DPS official says intoxicated driver caused fatal crash on Loop 463
Dec. 5, 2012 at 6:05 a.m.
A Department of Public Safety trooper reconstructed the scene of a fiery fatal wreck for jurors Wednesday.
Frank Casillas, who conducted the follow-up investigation, said he harbored "no doubts" that Jerry William Cole, 64, was intoxicated on prescription medication when he made a U-turn on Loop 463, also known as U.S. 77, about 4:30 p.m. July 11, 2011.
The deceased, Robert Andrew Morriss Jr., was traveling behind him in a Chevrolet Silverado, and didn't have enough time to react. He struck the front of Cole's rented white Mazda5 SUV. The estimated 46-foot trailer Morriss was towing at the time may have kept the momentum going, crossing into the southbound lanes, sliding on its side and striking some trees. It then erupted into flames, Casillas said.
"He (Cole) told me he had gotten lost and was trying to go to the eye doctor," Casillas said, explaining how Cole stopped on an improved shoulder before he turned, possibly because he missed an exit.
Casillas said Cole admitted during a 30-minute interview about three to four weeks after the accident that he may have taken three Xanax and one Nuvigil about lunch time on July 11. But Casillas didn't know what the appropriate dosage of that medication was, whether "lunch time" to Cole was at noon or 2 p.m., and whether Cole was intoxicated based on the face of a blood report prepared by a DPS lab.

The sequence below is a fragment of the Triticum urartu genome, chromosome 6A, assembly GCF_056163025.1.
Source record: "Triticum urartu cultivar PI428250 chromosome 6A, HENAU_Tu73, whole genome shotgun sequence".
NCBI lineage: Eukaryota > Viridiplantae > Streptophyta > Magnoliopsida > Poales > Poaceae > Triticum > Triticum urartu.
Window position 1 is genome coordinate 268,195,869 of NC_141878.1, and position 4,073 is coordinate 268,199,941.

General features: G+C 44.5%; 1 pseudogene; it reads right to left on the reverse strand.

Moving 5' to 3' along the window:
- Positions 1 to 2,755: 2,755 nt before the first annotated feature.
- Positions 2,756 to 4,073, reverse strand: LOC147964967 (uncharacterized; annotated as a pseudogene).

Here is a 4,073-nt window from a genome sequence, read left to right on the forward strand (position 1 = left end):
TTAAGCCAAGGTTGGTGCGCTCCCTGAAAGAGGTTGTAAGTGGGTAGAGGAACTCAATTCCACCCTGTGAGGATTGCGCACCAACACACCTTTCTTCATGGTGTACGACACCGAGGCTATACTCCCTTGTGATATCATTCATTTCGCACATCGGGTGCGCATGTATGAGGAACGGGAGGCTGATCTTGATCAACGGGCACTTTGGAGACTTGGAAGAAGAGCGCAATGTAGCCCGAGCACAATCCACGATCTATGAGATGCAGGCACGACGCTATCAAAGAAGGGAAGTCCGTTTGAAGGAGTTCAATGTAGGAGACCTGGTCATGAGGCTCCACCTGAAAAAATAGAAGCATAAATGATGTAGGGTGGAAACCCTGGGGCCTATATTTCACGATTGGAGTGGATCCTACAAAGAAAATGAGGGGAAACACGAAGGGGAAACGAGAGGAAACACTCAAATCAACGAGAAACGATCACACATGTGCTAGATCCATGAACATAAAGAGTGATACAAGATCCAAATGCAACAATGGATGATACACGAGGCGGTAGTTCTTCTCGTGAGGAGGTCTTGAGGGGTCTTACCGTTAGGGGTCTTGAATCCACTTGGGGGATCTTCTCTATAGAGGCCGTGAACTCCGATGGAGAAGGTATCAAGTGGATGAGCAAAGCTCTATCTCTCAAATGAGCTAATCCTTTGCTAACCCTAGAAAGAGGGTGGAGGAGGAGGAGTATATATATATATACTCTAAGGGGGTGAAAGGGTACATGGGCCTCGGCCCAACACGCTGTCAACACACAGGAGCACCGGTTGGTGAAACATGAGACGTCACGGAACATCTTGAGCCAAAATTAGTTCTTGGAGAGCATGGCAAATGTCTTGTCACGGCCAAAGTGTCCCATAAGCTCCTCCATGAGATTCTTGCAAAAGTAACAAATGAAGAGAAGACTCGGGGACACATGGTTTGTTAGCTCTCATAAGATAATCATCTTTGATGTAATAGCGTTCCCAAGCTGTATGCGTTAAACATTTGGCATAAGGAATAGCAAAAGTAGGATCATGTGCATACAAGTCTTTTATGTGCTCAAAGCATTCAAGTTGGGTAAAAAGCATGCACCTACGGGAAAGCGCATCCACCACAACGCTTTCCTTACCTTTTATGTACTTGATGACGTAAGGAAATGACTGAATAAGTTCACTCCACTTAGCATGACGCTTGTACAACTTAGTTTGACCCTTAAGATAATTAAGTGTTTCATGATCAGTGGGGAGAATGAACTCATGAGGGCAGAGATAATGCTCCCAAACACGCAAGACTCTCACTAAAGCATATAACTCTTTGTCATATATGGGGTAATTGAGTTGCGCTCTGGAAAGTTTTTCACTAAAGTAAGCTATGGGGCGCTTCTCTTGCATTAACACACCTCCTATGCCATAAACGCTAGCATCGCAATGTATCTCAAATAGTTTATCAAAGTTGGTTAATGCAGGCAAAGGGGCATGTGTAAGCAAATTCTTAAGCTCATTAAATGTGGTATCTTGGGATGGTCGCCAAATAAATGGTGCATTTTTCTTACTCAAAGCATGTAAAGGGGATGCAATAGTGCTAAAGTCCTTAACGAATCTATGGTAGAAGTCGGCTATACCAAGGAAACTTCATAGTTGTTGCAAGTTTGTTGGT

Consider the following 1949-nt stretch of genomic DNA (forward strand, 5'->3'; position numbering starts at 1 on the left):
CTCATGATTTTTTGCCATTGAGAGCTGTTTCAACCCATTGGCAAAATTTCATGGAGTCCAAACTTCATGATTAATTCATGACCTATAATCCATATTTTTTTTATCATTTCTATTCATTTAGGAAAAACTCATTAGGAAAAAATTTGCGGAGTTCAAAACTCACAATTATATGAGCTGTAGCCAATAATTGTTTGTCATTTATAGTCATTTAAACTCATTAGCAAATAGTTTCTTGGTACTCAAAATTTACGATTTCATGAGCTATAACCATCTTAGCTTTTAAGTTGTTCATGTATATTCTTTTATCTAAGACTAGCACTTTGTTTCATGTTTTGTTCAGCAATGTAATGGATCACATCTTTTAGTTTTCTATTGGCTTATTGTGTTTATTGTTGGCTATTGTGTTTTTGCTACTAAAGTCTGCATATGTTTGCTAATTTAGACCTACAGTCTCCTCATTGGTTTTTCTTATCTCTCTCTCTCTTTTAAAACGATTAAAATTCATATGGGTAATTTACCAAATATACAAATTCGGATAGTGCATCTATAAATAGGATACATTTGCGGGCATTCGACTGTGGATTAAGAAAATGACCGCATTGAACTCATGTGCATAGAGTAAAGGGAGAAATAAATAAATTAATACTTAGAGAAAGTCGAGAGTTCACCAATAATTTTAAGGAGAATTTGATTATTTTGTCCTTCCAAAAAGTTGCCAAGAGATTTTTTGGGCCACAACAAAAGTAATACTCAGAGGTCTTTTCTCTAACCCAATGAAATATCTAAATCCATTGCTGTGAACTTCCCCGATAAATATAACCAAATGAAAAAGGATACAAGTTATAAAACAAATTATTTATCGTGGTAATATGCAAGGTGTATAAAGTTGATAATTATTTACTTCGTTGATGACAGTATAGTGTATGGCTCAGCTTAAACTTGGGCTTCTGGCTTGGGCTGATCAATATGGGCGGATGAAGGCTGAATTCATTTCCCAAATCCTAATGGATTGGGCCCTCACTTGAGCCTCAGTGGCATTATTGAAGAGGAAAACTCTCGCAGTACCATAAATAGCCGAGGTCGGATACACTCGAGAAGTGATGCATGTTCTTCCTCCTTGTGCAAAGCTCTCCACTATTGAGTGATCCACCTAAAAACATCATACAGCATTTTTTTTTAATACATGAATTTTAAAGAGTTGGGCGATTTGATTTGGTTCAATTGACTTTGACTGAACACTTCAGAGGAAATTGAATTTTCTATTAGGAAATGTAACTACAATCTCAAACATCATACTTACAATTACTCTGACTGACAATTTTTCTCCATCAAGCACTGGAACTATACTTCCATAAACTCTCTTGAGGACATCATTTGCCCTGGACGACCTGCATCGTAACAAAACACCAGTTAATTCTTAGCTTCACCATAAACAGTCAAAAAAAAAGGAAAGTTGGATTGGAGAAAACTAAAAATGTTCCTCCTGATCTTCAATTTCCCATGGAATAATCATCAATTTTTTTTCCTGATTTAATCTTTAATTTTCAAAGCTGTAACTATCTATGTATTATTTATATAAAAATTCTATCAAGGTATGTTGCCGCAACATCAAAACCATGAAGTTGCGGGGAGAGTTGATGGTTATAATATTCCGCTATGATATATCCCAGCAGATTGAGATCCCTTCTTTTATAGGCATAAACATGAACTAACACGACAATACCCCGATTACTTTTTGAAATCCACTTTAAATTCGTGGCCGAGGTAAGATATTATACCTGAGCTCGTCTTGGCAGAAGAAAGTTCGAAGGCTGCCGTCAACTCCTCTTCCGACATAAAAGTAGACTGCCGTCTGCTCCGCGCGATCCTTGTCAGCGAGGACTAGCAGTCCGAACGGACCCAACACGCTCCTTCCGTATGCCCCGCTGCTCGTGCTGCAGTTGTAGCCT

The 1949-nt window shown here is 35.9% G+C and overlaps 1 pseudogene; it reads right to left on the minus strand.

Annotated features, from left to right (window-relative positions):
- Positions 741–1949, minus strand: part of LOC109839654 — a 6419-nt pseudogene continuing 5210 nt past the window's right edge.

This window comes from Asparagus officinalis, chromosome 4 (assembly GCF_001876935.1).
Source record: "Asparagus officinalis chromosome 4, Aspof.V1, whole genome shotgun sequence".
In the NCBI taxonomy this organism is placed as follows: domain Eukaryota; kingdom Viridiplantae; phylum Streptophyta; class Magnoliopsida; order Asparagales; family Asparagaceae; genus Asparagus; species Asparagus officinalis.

Throughout the trial, defense attorney Keith Weiser questioned Casillas' investigation techniques. He started out by asking why a relatively inexpensive tape recorder wasn't used to take Cole's verbatim, sworn statement.
"He (Cole) actually used the word 'furthermore?'" Weiser said about a passage where Cole said to Casillas that the defendant had "a lot on his mind" the day Morriss was killed. "We're lacking about 27 minutes here."
Weiser's line of questioning about the possible routes Cole could have taken from his daughter's house in Tivoli to the accident site insinuated to jurors that the area may have been confusing to any driver.
"Did you ask him about his familiarity with the rental?" Weiser asked.
Casillas said he interviewed witnesses, family members and pored over research - not Citizens Medical Center reports - before determining police had probable cause to arrest Cole.
Weiser said if Casillas had looked at a nurse's neurological assessment of Cole he'd see the nurse and others on staff described him as a "delightful gentlemen" who was "awake, alert and following commands."
Casillas said he wouldn't know whether they were qualified to make a determination about whether Cole was intoxicated.
"I believe without a doubt that Mr. Cole was under the influence," Casillas said.
Prosecutor Pink Dickens, who declined to comment until after the trial, got Casillas to note to jurors that Cole would've been able to see Morriss' truck in his rear view mirror.
About 10 witnesses testified for the state on Tuesday. The trial resumes at 9 a.m. Thursday before Judge Stephen Williams. Then, Dickens will call a medical examiner to the stand.
Intoxicated manslaughter is a second-degree felony punishable by two to 20 years in prison and a maximum fine of $10,000.